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Auspicious
Jun 10, 2008, 06:53 AM
FOR those who believe in God out here, human beings are truly made in the image of God - hence our ability to do wonders that though are NO match to God's, are actually miracles by every standards that we see everyday.

The new iPhone is superb and I am in total awe of the genius of the men and women who put it together, and the 3rd-party developers who created softwares that work with the iPhone. Such is the power of the human brain.

The California-based "Apple" company yesterday hosted the presentation of their latest version of the iPhone 3G, months after inviting egg-heads from around the world to join the company in coming up with ideas for a future model.

And, by jove, they came up with something breathetaking! I just finished watching the presentation on their official website (http://stream.qtv.apple.com/events/jun/0806wdt546x/m_080690210abcn_650_ref.mov) (watch HERE (http://stream.qtv.apple.com/events/jun/0806wdt546x/m_080690210abcn_650_ref.mov) - quicktime required) and I am very, very impressed with what these people all came up with.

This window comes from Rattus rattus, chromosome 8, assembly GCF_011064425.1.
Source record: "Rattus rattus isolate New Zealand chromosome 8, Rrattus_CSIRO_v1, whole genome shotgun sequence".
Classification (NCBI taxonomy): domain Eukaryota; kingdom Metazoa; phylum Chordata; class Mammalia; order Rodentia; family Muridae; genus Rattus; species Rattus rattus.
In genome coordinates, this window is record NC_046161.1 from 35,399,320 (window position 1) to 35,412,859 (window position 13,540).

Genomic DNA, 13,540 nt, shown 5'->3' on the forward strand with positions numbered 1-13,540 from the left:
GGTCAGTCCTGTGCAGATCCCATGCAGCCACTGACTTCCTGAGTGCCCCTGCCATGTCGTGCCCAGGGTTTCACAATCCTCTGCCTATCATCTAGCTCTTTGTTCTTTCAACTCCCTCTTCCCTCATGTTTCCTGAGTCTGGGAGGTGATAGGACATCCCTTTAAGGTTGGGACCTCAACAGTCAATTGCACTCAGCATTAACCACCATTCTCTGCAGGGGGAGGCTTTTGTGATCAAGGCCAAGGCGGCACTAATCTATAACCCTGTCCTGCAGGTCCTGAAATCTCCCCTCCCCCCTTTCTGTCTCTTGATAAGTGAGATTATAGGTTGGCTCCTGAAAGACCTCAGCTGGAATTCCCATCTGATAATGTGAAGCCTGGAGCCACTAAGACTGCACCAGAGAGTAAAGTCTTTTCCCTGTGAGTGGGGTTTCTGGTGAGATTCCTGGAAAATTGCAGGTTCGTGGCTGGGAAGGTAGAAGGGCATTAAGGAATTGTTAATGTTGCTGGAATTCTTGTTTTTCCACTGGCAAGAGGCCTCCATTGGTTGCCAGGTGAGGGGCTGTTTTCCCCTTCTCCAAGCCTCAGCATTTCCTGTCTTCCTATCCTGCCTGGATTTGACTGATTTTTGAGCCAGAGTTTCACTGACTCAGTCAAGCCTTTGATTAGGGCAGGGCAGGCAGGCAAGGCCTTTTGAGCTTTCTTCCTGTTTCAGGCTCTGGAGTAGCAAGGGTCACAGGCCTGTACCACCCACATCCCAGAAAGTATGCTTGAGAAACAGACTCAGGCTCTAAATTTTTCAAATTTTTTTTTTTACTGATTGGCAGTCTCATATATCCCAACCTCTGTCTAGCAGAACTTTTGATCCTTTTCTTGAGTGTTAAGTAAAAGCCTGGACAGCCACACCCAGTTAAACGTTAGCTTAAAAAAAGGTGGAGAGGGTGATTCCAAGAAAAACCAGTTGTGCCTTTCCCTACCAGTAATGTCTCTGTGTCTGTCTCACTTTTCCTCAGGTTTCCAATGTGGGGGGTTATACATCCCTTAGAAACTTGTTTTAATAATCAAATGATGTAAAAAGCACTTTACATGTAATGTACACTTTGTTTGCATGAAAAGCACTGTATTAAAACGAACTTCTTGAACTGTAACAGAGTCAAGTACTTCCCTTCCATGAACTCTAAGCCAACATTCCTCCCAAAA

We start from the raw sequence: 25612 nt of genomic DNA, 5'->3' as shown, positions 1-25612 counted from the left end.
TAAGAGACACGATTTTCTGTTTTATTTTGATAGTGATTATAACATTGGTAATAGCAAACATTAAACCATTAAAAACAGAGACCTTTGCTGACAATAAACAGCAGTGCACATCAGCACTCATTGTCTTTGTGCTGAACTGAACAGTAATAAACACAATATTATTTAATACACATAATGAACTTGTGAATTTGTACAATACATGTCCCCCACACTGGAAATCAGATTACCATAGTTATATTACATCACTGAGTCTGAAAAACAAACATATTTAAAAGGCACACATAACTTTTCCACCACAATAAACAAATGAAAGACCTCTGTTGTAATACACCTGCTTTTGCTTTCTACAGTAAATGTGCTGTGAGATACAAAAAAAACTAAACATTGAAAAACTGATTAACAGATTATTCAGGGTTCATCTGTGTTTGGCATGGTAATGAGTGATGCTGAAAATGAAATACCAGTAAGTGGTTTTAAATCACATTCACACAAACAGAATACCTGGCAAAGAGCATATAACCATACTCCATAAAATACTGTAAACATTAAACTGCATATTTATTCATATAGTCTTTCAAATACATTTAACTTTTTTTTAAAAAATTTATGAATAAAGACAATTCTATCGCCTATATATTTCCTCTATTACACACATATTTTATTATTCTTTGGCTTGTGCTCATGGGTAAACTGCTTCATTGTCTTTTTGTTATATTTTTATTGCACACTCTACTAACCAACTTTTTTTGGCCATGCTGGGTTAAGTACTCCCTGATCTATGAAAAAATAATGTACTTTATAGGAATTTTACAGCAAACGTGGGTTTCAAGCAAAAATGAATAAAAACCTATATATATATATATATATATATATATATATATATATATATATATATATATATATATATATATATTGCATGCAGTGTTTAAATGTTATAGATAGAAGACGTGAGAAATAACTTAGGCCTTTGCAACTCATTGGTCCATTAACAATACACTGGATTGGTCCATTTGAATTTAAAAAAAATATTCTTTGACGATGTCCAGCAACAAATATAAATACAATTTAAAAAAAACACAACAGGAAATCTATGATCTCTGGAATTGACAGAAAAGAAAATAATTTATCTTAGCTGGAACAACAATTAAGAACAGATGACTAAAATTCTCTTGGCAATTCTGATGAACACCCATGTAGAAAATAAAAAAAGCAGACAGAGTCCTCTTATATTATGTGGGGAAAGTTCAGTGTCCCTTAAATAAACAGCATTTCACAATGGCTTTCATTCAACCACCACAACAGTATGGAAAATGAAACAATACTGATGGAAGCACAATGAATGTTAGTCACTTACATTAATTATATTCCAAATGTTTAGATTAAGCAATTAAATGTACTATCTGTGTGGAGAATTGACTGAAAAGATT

One must not lose sight of the fact that these people were able to do these because places like America provided an environment that encourages and supports innovation, rather than one that kills every desire to aspire, causing burning talents to waste away.

Will Nigeria get there too someday?

PS: I'll post you-tube videos for interested folks without "Quicktime" installed on their PC later.

Auspicious.